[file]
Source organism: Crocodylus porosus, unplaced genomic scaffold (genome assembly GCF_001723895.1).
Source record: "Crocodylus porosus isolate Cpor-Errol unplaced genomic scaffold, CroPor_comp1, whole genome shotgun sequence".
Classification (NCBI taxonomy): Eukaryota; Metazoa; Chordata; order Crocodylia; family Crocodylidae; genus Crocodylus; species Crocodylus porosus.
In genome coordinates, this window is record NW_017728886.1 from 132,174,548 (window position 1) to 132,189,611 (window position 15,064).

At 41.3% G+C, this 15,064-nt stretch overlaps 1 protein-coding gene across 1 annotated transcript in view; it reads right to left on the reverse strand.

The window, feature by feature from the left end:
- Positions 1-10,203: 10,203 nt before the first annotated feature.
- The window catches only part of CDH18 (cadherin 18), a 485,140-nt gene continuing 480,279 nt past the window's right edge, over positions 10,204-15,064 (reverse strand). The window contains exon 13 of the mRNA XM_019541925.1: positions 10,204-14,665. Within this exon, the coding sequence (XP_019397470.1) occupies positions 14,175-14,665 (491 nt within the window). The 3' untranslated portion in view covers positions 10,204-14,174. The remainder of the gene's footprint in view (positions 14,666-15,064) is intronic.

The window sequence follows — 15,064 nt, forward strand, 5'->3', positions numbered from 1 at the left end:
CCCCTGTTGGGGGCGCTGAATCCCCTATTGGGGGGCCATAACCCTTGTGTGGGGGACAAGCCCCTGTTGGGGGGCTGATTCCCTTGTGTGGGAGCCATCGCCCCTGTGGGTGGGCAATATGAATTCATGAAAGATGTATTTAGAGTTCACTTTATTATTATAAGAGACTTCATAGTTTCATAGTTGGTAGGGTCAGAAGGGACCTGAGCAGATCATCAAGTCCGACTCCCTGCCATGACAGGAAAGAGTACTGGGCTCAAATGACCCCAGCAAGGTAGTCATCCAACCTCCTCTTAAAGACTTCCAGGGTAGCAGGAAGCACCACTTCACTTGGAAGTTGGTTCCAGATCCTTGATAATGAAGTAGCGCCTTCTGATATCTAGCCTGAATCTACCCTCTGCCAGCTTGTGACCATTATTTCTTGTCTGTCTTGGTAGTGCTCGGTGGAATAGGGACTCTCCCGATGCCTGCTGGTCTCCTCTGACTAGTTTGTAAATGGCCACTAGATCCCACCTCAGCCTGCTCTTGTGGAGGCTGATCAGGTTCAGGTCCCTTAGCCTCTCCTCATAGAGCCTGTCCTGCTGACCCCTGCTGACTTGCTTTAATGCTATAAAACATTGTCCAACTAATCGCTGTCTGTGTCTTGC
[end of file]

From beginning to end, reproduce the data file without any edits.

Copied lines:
Source organism: Crocodylus porosus, unplaced genomic scaffold (genome assembly GCF_001723895.1).
Source record: "Crocodylus porosus isolate Cpor-Errol unplaced genomic scaffold, CroPor_comp1, whole genome shotgun sequence".
Classification (NCBI taxonomy): Eukaryota; Metazoa; Chordata; order Crocodylia; family Crocodylidae; genus Crocodylus; species Crocodylus porosus.
In genome coordinates, this window is record NW_017728886.1 from 132,174,548 (window position 1) to 132,189,611 (window position 15,064).

At 41.3% G+C, this 15,064-nt stretch overlaps 1 protein-coding gene across 1 annotated transcript in view; it reads right to left on the reverse strand.

The window, feature by feature from the left end:
- Positions 1-10,203: 10,203 nt before the first annotated feature.
- The window catches only part of CDH18 (cadherin 18), a 485,140-nt gene continuing 480,279 nt past the window's right edge, over positions 10,204-15,064 (reverse strand). The window contains exon 13 of the mRNA XM_019541925.1: positions 10,204-14,665. Within this exon, the coding sequence (XP_019397470.1) occupies positions 14,175-14,665 (491 nt within the window). The 3' untranslated portion in view covers positions 10,204-14,174. The remainder of the gene's footprint in view (positions 14,666-15,064) is intronic.

The window sequence follows — 15,064 nt, forward strand, 5'->3', positions numbered from 1 at the left end:
CCCCTGTTGGGGGCGCTGAATCCCCTATTGGGGGGCCATAACCCTTGTGTGGGGGACAAGCCCCTGTTGGGGGGCTGATTCCCTTGTGTGGGAGCCATCGCCCCTGTGGGTGGGCAATATGAATTCATGAAAGATGTATTTAGAGTTCACTTTATTATTATAAGAGACTTCATAGTTTCATAGTTGGTAGGGTCAGAAGGGACCTGAGCAGATCATCAAGTCCGACTCCCTGCCATGACAGGAAAGAGTACTGGGCTCAAATGACCCCAGCAAGGTAGTCATCCAACCTCCTCTTAAAGACTTCCAGGGTAGCAGGAAGCACCACTTCACTTGGAAGTTGGTTCCAGATCCTTGATAATGAAGTAGCGCCTTCTGATATCTAGCCTGAATCTACCCTCTGCCAGCTTGTGACCATTATTTCTTGTCTGTCTTGGTAGTGCTCGGTGGAATAGGGACTCTCCCGATGCCTGCTGGTCTCCTCTGACTAGTTTGTAAATGGCCACTAGATCCCACCTCAGCCTGCTCTTGTGGAGGCTGATCAGGTTCAGGTCCCTTAGCCTCTCCTCATAGAGCCTGTCCTGCTGACCCCTGCTGACTTGCTTTAATGCTATAAAACATTGTCCAACTAATCGCTGTCTGTGTCTTGC